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POLAR detector was launched in September 2016 on board of the Chinese space laboratory Tiangong-2. Scientists just published the first research results in Nature Astronomy. POLAR is the result of cooperation between Switzerland (University of Geneva and Paul Scherrer Institut), Poland (National Centre for Nuclear Research) and China.

Gamma ray bursts (GRB) are observed as very short signals of roentgen radiation originating from sources situated at cosmological distance from Earth. Those sources emit more energy than the Sun in its whole lifetime and nobody really knows how it happens. Directions of the bursts do not repeat, therefore it is probable that they correspond to an irreversible cosmic catastrophe. Currently GRB are being observed roughly once a day by a few satellite detectors. From the 60 s and 70 s scientists have been measuring directions of the bursts, intensity and energies of gamma ray photons and their variability with time. POLAR has opened a new „window”: measurement of polarization of this radiation.

POLAR is the biggest detector designed to measure the polarisation of gamma radiation from GRBs – big and precise enough to take measurements of many bursts and reliably determine their polarisation. POLAR has measured 55 GRBs. To determine the polarisation one needs thousands of photons from GRB. On the basis of recently published first data on polarisation of five gamma ray bursts there is a conclusion, that the determined degree of polarisation of photons in all cases is very small. In case of the brightest burst, scientists were able to measure polarisation at different times. It turns out that high polarisation was measured at every moment, but its direction was rotating with time.

The observed polarisation requires an orderly source of emission, and the speed of the change of polarisation suggests some new, unknown characteristic of the emitter. This phenomenon might be very interesting. If we want to better understand the process of emission of GRBs, we need to build a much bigger detector than POLAR. Currently, scientists are preparing a much more efficient detector POLAR-2 and hope to launch it in 2022 on the next Chinese space station.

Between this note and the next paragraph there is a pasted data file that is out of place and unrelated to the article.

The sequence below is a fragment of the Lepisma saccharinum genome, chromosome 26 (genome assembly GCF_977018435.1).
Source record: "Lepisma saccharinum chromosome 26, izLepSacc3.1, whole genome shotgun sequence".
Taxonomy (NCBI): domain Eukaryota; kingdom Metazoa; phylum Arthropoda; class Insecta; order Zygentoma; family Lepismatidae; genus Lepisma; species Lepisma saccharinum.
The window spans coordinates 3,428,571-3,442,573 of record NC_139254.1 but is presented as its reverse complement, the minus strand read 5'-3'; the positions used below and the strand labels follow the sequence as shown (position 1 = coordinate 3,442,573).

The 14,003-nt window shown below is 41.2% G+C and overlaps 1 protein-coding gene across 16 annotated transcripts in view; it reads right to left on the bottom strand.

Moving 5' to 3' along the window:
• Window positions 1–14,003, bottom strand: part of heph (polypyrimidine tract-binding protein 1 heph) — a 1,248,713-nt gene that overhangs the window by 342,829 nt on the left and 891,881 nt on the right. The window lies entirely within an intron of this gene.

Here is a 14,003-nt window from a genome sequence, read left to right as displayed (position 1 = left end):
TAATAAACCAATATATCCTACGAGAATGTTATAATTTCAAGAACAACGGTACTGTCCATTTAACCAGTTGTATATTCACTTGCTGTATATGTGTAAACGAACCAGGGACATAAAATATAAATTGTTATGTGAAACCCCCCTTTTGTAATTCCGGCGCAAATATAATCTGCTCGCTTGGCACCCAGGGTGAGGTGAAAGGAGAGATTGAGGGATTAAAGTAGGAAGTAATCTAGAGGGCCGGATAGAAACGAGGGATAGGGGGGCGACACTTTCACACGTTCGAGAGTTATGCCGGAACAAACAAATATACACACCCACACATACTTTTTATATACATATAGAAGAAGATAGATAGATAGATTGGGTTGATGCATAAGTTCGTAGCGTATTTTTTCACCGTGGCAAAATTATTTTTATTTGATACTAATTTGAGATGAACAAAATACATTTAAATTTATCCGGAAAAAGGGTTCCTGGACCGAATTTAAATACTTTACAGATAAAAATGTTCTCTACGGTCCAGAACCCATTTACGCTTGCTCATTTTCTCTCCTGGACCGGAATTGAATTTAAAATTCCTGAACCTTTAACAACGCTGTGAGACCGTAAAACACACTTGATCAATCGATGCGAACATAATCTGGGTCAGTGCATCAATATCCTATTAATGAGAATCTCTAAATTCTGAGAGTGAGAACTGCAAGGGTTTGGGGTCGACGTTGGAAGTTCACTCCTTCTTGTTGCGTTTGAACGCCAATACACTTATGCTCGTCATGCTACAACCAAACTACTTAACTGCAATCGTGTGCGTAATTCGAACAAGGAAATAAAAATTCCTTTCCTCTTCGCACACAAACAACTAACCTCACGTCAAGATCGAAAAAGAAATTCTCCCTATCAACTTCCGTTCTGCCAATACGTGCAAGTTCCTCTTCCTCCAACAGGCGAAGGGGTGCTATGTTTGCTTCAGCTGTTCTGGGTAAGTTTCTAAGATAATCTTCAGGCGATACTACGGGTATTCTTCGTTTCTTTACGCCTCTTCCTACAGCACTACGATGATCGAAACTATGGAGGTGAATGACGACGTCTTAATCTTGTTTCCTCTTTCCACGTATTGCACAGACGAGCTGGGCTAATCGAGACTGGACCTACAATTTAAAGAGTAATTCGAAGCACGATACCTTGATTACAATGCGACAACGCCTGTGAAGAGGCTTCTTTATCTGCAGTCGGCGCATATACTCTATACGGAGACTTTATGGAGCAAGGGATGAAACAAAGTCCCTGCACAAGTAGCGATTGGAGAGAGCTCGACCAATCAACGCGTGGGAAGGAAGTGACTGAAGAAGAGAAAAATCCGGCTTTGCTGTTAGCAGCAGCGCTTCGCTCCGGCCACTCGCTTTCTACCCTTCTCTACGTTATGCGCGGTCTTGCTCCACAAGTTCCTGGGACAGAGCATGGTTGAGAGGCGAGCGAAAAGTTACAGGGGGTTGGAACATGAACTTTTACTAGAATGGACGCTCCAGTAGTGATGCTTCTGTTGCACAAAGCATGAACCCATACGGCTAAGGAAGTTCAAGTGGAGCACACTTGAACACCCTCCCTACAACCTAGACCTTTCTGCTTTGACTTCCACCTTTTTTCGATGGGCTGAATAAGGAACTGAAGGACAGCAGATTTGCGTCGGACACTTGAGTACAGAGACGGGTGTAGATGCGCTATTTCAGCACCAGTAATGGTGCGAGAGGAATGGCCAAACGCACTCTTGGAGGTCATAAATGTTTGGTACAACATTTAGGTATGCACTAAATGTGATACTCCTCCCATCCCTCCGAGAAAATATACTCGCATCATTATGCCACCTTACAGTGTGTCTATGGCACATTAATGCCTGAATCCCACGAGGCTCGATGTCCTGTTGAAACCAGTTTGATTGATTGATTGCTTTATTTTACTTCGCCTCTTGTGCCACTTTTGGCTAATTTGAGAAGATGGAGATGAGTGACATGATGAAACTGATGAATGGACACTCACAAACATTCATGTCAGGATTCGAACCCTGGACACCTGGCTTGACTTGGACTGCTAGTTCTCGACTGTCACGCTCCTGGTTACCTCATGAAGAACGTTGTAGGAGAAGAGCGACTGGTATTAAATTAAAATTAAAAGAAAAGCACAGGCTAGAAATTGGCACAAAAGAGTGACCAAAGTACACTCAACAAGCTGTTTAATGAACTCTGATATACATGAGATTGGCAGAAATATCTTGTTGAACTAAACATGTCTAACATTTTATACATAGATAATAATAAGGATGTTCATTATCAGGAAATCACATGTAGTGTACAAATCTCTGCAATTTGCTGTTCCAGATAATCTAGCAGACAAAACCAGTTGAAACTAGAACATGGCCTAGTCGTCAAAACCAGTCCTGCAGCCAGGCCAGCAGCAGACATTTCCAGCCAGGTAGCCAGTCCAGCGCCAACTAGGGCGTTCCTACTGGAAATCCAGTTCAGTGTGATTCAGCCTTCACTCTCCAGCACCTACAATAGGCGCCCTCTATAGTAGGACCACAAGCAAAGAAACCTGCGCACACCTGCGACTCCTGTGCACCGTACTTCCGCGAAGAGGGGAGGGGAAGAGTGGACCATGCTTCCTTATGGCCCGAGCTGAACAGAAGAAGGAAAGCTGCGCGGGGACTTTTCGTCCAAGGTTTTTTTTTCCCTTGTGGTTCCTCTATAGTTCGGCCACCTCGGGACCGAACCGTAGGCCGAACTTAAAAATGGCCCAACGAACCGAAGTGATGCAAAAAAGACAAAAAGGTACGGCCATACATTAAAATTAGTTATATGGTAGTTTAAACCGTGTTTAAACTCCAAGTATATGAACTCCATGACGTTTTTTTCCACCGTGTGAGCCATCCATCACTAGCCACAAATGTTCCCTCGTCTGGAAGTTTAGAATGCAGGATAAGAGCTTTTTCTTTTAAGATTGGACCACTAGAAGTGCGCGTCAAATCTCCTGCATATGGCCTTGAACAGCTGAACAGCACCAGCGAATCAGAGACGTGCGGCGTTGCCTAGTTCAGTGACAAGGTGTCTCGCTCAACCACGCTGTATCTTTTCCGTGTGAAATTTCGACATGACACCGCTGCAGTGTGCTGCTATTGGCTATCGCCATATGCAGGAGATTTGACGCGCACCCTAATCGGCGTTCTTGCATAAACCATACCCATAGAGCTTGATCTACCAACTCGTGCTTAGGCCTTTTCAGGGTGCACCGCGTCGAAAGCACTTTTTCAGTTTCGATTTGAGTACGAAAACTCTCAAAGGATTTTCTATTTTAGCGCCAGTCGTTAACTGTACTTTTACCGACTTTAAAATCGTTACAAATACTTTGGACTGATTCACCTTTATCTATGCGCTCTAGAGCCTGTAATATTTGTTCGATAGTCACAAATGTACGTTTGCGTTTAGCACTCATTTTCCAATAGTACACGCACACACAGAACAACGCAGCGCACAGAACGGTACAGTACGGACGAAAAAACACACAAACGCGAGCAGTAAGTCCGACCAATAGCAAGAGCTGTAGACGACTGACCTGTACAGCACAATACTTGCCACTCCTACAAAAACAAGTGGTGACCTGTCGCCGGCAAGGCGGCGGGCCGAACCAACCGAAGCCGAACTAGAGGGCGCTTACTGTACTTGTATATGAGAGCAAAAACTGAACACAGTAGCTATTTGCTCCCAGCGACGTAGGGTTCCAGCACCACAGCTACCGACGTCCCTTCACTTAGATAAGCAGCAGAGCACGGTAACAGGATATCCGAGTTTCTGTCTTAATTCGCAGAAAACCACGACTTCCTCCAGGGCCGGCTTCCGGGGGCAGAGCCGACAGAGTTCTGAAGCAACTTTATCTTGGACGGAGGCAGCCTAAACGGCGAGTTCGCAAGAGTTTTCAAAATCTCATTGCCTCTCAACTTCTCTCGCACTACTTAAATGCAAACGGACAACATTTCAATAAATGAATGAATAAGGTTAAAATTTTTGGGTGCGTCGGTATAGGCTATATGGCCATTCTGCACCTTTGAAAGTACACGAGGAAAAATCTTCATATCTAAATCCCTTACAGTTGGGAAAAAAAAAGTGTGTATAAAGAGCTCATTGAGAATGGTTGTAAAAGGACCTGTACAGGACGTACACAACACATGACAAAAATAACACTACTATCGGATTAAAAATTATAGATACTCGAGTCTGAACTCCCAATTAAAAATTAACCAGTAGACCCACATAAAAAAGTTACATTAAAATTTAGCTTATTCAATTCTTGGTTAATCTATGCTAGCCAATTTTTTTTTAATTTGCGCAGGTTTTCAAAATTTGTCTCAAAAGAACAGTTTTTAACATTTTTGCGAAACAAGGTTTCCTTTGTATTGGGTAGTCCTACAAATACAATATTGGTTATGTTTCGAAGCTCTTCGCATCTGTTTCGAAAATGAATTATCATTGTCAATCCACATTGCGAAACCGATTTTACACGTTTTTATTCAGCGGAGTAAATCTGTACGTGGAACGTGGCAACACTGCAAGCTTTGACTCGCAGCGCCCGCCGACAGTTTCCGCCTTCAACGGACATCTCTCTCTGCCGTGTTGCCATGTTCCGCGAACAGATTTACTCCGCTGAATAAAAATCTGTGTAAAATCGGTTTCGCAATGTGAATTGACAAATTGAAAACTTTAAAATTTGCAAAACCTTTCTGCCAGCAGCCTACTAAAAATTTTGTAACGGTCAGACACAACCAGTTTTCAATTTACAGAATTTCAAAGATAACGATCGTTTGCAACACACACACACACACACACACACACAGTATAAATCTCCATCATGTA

Co-creators of key elements of POLAR experiment were polish scientists and engineers from National Centre for Nuclear Research*. About 10 people were directly involved in the work, including employees from NCBJ Cosmic Ray Laboratory in Łódź and from NCBJ Electronics and Detection Systems Division in Świerk. One of the achievements of this cooperation was designing and construction of the central system, which selects the right events (trigger) and designing its software. Due to the fact of limited communication of satellite device with Earth, transmitted data need to be selectively filtered on the orbit. For example, events caused by ionising particles of cosmic rays are discarded. The most interesting events are the ones, when at least double scattering of gamma ray photon was recorded in a very short time in the detector. Such cases are used to determine the polarisation of gamma ray photons from bursts.

In the NCBJ lab in Łódź, scientists constructed a prototype of nigh voltage generator for POLAR’s 25 photomultipliers. It is a project of a great electrical engineer, the late Jacek Karczmarczyk, who passed away in 2016. Beside the technical work, Polish team also contributed to all phases of testing of the detector during qualification and functional tests. All elements of the detector must withstand extreme conditions: vacuum, sudden shocks, large load factors, high and low temperature and high doses of radiation.

Plastic scintillator detectors, which are used to detect gamma radiation, were also prototyped in Świerk. A matrix of 1600 such detectors is the heart of POLAR.


The information was prepared on the basis of POLAR experiment press release.

*Fragments of article by Anna Zwolińska, Dominik Rybka and Jacek Szabelski „Polowanie na błyski gamma” were used in description of NCBJ contribution. The article was published in magazine of Polish Academy of Sciences AKADEMIA 3/47/2016, page 64.

Rakieta wynosząca detektor POLAR przed startem (foto Dominik Rybka / NCBJ)
Start rakiety wynoszącej detektor POLAR (foto Dominik Rybka / NCBJ)